When to pull the plug on a race

A lot of runners are afraid of the dreaded DNF, but personally, I’m a little more afraid of the DNS – did not start.  Which is worse – not making it to the finish line or not making it to the start line, and when should you make that call?

I’m registered for the Scotiabank Toronto Waterfront Half Marathon on Sunday.  Training has been going ok – not great, but alright considering I’ve been having problems prioritizing my life recently and my long run time has been suffering the brunt.  This doesn’t bother me.  I’m ok with not going a PB, especially when I know that I don’t have the necessary work behind me to get there.  My longest lead up run was only 14km, but I know that I can push through to 21km.

My problem now is that I have an unrelated to running injury, which is bothering me more than a running injury would.  Running injuries suck, but they usually come from the training that you’ve done (or mistakes in that training that you’ve made) and when you mention it to another runner, they understand.  They nod their head and are sympathetic to the words of shin splints, plantar fasciitis and broken toes.  Upper body injuries are something else entirely.

On Thursday morning last week, I somehow hurt my neck brushing my hair.  Something simple, like turning my neck slightly wrong, has almost incapacitated me.  What started as a stiff neck, has gradually gotten worse and the pain has definitely moved, and is now radiating around my rhomboid.

And by radiating, I mean stabbing.  With intermittent throbs.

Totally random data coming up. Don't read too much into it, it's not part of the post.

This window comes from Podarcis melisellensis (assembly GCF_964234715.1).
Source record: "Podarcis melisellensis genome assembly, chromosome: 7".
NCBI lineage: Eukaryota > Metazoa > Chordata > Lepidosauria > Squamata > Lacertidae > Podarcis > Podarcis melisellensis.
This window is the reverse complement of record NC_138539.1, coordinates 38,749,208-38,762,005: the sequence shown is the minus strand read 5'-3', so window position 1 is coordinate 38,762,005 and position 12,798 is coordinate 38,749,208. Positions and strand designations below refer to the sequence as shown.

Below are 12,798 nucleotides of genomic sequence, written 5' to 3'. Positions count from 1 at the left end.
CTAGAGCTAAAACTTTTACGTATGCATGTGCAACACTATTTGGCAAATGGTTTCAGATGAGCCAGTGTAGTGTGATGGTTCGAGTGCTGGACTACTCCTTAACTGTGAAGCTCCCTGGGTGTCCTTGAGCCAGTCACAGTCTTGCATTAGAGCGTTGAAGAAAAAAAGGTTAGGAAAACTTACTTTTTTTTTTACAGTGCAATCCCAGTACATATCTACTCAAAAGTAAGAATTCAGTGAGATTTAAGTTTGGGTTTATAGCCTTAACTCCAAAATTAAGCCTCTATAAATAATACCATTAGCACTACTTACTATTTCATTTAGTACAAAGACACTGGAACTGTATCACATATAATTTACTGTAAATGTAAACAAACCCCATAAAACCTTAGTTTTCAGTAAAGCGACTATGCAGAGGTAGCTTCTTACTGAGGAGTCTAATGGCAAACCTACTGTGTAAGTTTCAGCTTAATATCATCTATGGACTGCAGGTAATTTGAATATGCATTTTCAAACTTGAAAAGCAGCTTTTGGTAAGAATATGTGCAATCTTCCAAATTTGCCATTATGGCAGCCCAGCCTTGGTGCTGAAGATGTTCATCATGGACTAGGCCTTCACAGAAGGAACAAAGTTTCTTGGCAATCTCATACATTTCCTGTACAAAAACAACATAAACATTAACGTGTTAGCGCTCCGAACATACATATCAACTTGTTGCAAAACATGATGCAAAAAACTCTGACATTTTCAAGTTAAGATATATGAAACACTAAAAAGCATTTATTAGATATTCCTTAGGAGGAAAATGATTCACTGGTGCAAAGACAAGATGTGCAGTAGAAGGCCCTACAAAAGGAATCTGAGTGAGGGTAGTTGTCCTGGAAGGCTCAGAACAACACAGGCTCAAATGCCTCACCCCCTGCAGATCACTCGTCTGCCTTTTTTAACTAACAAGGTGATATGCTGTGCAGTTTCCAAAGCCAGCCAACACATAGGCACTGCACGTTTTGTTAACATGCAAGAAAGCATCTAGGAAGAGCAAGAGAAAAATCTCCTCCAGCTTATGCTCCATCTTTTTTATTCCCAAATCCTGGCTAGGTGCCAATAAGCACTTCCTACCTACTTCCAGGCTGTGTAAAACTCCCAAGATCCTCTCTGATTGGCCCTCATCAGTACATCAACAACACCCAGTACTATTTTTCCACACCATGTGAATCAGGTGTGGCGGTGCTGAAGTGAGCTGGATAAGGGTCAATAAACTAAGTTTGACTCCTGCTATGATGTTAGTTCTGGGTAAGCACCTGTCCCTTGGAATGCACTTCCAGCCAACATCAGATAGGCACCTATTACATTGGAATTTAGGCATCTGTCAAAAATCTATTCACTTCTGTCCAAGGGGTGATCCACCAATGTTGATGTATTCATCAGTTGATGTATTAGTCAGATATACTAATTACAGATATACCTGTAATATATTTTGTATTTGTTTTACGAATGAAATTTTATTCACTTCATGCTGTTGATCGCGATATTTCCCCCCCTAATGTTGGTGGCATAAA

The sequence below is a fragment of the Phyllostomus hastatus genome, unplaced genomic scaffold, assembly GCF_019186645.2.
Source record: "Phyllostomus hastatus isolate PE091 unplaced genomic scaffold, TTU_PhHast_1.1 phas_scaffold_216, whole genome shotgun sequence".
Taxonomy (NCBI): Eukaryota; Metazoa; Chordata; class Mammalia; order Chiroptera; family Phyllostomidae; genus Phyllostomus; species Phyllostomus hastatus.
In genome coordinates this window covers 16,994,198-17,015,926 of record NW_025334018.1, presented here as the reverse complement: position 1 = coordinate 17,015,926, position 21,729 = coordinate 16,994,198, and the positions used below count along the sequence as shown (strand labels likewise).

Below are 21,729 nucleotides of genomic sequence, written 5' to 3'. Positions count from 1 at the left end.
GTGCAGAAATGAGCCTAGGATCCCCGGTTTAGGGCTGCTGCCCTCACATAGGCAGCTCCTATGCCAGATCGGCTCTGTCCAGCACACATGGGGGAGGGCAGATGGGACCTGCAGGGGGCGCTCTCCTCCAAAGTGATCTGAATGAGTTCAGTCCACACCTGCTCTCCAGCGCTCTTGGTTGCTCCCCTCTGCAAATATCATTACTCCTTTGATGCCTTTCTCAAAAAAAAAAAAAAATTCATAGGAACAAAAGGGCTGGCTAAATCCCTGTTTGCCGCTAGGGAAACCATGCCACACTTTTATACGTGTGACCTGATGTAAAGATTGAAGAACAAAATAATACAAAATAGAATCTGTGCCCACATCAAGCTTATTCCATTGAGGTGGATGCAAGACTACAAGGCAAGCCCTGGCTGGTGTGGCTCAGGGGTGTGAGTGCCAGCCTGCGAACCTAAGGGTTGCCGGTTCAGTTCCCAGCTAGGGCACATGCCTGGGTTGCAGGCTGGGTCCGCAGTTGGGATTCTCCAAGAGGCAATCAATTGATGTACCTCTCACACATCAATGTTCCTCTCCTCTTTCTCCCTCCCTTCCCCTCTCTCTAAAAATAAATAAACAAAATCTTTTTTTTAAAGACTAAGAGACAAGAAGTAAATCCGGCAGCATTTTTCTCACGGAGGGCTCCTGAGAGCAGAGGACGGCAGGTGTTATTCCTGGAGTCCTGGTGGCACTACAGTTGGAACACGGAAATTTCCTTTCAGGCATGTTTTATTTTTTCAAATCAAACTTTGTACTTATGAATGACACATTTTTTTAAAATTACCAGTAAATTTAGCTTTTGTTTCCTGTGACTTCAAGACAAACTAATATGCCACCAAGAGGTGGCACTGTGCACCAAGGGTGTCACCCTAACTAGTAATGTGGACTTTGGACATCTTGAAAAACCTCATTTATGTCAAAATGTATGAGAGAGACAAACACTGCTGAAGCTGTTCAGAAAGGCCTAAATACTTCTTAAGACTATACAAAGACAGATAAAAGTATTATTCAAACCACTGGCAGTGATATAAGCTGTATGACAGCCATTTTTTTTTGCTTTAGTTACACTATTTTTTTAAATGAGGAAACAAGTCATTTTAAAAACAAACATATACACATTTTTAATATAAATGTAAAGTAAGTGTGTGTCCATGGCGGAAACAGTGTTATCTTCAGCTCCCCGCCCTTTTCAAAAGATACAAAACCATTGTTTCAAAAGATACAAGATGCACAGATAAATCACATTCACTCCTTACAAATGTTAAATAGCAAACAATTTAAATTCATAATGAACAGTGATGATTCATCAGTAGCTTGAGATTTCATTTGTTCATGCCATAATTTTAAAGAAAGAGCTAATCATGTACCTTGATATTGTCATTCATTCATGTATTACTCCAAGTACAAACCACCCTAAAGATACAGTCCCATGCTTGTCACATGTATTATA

I’m used to shoulder pain.  In what almost feels like a former life, I was a competitive swimmer.  I have thoracic outlet syndrome.  My left shoulder and I have been enemies from way back when.  What I’m not used to is when an upper body injury could potentially be the cause of a DNS or DNF in an event that is primarily lower body.

I’m heading to my physio this afternoon and see what they say.

The old adage is that even if you finish last, you beat all the people that didn’t start.  The problem is, where do you draw the line to decide whether you should toe the starting line or not?  Finishing a race is great.  Causing more damage to yourself is not.  Am I being a baby?  Maybe.  But is the use of my arm worth the pride of finishing a race?  I don’t want to not race – I love the Canadian Running Series events.

Right now, I’m going to play it by ear.  Or by shoulder as the case may be, but as of right now, the thought of swinging my arm back and forth for two hours?  Sounds like a nightmare.

A Nightmare on Elm Street movie where Freddie Krueger just stabs me continuously in the same spot.

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